By Kellen Brent Pierce
Well, it’s official — vapes are no longer the safe alternative to cigarette smoking. We now know that electronic cigarettes/e-cigs/vapes can kill you, and in a much quicker fashion than traditional smoking habits. And we know how; we just don’t know why.
On Monday, a seventh death since July was linked to e-cigarette use. The CDC now counts 380 cases with either a confirmed or probable link to e-cig use, with an additional 70 possible cases. It would appear that America is in the middle of its first e-cigarette epidemic — 12 years after the product was introduced.
Why only now, and why so suddenly?
Justin Amesbury is Director of Research and Development at Lazarus Naturals, a national, market-leading manufacturer of what the company calls “consciously crafted CBD”. Lazarus Naturals are sold throughout the country, even here in Alaska. Via email, Amesbury says, “While there is no definitive root cause, one potential culprit that has been identified is the presence of Tocopheryl acetate, also known as vitamin E acetate or vitamin E oil.”
Amesbury says that while Vitamin E is safe when applied topically or orally as a diet supplement, its large, fat-soluble molecules are bad news when inhaled.
“When a large, lipid-based molecule is inhaled, the particles stick to and begin accumulating in the lungs. The accumulation of these particles results in an inflammatory reaction in the lungs,” Amesbury says. “This lipid-induced, inflammation of the lungs is known as lipoid pneumonia and can lead to symptoms ranging from chronic cough and difficulty breathing to severe chest pain and expulsion of blood from the lungs.”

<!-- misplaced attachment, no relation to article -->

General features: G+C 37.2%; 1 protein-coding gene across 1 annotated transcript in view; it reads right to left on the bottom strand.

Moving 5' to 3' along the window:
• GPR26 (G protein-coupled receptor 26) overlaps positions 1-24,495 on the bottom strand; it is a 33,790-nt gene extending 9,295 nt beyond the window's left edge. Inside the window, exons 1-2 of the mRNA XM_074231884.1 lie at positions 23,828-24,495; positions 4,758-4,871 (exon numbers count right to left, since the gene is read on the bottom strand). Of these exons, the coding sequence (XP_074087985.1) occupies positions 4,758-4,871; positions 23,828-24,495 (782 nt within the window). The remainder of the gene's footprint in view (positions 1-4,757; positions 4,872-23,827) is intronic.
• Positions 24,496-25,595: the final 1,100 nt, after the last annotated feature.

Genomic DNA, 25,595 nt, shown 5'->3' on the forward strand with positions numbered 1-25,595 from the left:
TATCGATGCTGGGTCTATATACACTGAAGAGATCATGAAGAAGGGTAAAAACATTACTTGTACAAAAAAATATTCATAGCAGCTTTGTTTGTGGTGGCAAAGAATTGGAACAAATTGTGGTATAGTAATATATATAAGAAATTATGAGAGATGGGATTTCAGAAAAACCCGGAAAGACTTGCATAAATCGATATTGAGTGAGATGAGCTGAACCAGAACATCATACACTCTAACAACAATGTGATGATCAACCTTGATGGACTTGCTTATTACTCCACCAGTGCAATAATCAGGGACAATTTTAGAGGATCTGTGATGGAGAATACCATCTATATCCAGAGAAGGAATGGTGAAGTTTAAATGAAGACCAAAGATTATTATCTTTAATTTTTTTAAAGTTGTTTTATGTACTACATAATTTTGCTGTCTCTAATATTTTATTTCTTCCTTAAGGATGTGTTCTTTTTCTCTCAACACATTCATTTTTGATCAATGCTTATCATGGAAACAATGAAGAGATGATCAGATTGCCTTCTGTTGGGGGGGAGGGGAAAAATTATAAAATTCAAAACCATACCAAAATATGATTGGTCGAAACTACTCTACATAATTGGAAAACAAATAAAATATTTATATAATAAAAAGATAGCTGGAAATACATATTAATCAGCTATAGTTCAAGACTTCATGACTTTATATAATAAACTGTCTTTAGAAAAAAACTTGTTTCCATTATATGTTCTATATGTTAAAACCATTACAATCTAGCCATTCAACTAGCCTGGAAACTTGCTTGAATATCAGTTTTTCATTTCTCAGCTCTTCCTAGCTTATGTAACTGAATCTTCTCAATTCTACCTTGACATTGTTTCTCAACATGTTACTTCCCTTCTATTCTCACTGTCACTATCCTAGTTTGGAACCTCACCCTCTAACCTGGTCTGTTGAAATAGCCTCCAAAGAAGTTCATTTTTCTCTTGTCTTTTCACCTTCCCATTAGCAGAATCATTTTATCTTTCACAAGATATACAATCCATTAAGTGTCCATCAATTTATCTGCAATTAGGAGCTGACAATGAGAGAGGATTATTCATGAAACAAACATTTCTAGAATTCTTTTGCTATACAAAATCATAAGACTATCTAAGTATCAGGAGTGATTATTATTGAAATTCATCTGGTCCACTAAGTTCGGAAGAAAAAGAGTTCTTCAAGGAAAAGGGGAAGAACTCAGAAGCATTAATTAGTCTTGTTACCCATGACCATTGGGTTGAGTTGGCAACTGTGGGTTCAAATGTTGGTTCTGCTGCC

Vitamin E oil has been found in nearly all of patients’ cannabinoid e-cigs tested so far, but it hasn’t been confirmed to be the only cause, as some patients reported only using nicotine devices, though the FDA reported finding nothing unusual in those devices tested so far.
In late August, Rolling Stone published a report claiming that vitamin E oil was an additive being used by counterfeit manufacturers on the black market to cut their THC product. On Monday, two brothers were arrested in Wisconsin for conducting what authorities are calling the largest counterfeit THC cartridge operation they have ever seen. Twenty-year-old Tyler Huffhines told police that while he initially bought cartridges in California and smuggled them back to Wisconsin for profit, he discovered that if he bought empty carts and filled them himself, he could maximize his earnings. The dark jar of purported THC liquid found in his apartment is currently being tested for a match to those brought in by the 27 hospitalized e-cig users. Hoffhines says he was producing three to five thousand fake cartridges every day.
While there have been cases of respiratory illness in 36 states, Alaska has not been one of them. Via email, AMCO Chair Erika McConnell assured that the agency “is reviewing all approved vaping products to identify those that have non-marijuana additives,” and that “only vaping products containing marijuana that are manufactured by licensed manufacturing facilities are approved by the Marijuana Control Board.”